Local Faces: Tim O’Connor
By Aideen O'Flaherty
Taking up athletics as a schoolboy in a bid to to manage his childhood asthma led Tim O’Connor to develop a career as the sports and recreation officer in TUDublin-Tallaght, a role which he has been in for over two decades, and ignited an enduring passion for sport.
The Limerick man took up athletics and rugby when he was in primary school, as a doctor advised his parents this could alleviate some of his symptoms of childhood asthma.
Tim O’Connor developed a career as the sports and recreation officer in TU Dublin-Tallaght
The asthma symptoms diminished, and Tim started to excel at the sporting activities that he had undertaken – including winning the All- Ireland U15s title for the long jump in 1992, and playing for his local rugby club, Richmond RFC.
While attending a secondary school with a strong rugby tradition, Tim realised that his passion lay in athletics coaching and, after resitting the Leaving Cert in order to get the required points, he started studying for a degree in recreation and leisure in the Waterford Institute of Technology in 1995.
“I wanted to do something in sport,” Tim (43) told The Echo, “and at the time WIT was the only place that had something like that.
“There was only one college that had a sports science degree, but the points were really high for that, and it was the same for PE courses – for
some of those you needed 500 points, and I knew I wasn’t going to get that.”
But Tim thoroughly enjoyed his time in WIT, where he got to coach the college’s athletics team, and in July 2000 he was hired by the then- named IT Tallaght to become the college’s sports and recreation officer, and has been committed to the role ever since.
“I started in IT Tallaght in July 2000 and shortly afterwards went to the World University Games with Team Ireland as an assistant athletics coach,” explained Tim.
His time spent as a student in WIT informed Tim’s work in IT Tallaght, as he had worked in nearly every role in his alma mater’s athletics team and it equipped him with the skills to understand the inner-workings of college societies, and the importance of recreational activities at third-level.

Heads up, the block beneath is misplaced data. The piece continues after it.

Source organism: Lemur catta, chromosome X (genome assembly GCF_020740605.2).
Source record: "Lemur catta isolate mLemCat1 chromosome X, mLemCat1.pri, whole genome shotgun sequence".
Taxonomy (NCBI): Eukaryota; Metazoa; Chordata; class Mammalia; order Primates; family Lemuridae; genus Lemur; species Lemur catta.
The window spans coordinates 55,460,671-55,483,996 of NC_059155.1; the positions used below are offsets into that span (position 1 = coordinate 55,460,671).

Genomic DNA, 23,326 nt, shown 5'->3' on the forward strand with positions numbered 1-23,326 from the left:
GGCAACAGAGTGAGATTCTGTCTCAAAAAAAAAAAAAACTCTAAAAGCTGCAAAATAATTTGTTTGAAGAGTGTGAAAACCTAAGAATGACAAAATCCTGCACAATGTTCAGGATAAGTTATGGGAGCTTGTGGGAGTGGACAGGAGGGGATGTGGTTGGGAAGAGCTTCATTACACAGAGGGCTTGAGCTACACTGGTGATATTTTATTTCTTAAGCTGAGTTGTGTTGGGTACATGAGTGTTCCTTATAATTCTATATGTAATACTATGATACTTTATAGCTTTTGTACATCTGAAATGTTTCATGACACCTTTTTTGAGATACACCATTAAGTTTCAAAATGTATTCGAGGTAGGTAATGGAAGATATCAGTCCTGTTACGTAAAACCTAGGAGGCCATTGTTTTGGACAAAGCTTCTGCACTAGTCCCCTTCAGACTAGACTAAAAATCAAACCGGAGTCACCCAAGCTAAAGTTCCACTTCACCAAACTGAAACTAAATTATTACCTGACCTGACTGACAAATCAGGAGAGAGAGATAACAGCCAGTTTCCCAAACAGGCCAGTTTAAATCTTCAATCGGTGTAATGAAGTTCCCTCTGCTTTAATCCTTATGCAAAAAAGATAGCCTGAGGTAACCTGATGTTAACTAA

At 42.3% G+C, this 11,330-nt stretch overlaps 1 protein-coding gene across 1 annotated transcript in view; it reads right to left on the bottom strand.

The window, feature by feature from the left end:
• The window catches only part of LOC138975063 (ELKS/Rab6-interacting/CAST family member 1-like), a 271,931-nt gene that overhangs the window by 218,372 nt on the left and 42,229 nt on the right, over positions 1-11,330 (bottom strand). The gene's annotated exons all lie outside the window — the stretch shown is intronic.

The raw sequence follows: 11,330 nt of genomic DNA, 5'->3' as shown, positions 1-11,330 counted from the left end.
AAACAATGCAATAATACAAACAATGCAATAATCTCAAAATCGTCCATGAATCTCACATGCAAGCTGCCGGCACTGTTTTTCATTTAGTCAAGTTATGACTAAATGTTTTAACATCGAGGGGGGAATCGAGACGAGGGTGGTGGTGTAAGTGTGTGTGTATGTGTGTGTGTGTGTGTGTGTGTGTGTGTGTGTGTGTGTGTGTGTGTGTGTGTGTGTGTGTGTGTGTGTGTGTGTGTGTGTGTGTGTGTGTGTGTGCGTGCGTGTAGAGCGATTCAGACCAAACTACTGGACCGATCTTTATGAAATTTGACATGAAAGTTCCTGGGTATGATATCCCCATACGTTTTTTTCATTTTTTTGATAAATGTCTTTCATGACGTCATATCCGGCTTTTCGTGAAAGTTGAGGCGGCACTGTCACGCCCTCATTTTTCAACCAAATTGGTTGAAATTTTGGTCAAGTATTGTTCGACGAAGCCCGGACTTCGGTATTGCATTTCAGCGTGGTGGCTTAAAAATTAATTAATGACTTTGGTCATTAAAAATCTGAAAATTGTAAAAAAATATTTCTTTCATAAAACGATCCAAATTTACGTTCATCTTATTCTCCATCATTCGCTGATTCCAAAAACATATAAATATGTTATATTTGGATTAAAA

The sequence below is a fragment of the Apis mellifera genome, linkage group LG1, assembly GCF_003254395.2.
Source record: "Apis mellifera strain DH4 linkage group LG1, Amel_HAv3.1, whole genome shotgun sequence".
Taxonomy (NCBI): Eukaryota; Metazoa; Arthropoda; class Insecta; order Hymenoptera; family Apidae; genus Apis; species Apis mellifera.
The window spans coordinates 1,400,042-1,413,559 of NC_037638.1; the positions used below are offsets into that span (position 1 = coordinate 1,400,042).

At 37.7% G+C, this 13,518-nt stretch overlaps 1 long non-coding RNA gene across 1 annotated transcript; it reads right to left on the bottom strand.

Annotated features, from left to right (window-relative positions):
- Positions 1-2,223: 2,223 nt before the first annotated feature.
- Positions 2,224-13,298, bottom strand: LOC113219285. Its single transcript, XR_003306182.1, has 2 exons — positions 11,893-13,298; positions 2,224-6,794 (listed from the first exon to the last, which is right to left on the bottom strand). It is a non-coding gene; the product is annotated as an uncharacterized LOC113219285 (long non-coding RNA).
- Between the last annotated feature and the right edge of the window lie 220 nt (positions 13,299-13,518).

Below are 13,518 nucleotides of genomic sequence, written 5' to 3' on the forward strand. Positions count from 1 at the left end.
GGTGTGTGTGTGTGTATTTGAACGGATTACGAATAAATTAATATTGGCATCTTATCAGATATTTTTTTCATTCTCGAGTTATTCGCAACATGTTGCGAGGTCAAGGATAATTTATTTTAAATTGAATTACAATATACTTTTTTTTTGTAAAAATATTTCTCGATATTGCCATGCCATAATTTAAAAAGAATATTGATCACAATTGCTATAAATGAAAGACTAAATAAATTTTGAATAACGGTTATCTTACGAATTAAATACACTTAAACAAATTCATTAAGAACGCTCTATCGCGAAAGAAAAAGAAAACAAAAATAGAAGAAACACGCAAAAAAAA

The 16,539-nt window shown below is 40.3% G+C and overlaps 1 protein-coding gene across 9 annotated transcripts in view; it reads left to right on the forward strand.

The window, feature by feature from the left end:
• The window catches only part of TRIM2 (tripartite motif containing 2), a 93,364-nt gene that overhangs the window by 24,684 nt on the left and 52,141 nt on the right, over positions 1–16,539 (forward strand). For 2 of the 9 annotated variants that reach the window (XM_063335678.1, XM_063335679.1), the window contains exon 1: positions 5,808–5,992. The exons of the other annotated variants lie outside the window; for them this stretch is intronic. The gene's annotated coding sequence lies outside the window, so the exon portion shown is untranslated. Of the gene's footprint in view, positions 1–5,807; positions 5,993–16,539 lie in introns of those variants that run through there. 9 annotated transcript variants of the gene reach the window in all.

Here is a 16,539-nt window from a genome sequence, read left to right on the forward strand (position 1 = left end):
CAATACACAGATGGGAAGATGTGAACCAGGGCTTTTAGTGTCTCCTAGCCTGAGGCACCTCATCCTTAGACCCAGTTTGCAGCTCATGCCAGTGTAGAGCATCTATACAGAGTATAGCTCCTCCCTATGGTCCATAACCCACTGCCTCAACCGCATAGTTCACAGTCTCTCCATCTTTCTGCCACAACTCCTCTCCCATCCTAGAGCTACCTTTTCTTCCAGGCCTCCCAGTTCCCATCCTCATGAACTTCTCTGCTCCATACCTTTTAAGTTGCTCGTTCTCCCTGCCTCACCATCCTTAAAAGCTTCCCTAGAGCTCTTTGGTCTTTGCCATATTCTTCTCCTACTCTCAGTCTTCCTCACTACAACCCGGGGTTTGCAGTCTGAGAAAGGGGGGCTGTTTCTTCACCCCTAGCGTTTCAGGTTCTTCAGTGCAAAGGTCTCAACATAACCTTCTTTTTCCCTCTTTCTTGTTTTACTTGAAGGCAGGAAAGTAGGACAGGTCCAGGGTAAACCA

“We empower the students,” added Tim. “We try to ensure that all of the clubs and societies have a democratically elected committee, which was something that I learned while I was in WIT.
“In TUDublin-Tallaght, we work together to make sure that the students get a holistic education – the college isn’t a degree factory.
“We want to develop more attributes for the students so that when they graduate, they’ll be more employable.”
When Tim first took on the role, he was dismayed by the fact that sports teams from universities seemed to look down on and underestimate IT Tallaght’s teams, and he tackled this within weeks of starting the role.
“Shortly after I started a group of students from the college’s GAA team came to me, and they said they had a good team, but they had to play a match for the Trench Cup Quarter Final in January, but it was during their exams.
“I couldn’t help thinking that if one of the bigger colleges were having their exams at the same time, they wouldn’t be expected to play that match.
“I thought, ‘Here’s a small college in Tallaght being punched around, and that’s not going to happen anymore’.”
The match was rescheduled, and Tim reached out to his counterparts in universities and ITs around the country to introduce himself and to encourage more interconnectivity between the institutions.
“I felt like there was a bit of snobbery between ITs and universities,” remembered Tim. “So I sent out letters to the directors of sport in the universities, saying I wanted us all to be on a level playing field, and it got a great response.
“Within two or three years we merged two different sports associations, one for universities and one for RTCs (Regional Technical Colleges] into one.”
Another key merger took place in January 2019, when the campuses of IT Tallaght, IT Blanchardstown and DIT all merged into Technological University Dublin (TUD), while still maintaining their own individual campuses – and this has also had a positive impact on the Tallaght campus’s teams.
“We want to create a TUD culture, no matter which campus you’re from,” explained Tim.
“We want to come up with combined teams for all the European championships, but domestically the teams will place for their own campuses.”
A combined team of TUD students will be going to the European University Championships in Belgarde next year, to compete in badminton and combat sport, while work has begun on a €14.7m sports facility on the Tallaght campus.
“I like to bring together a group of students and develop them to be something greater than the sum of their parts,” added Tim, “and show them what they can ork and working together.”
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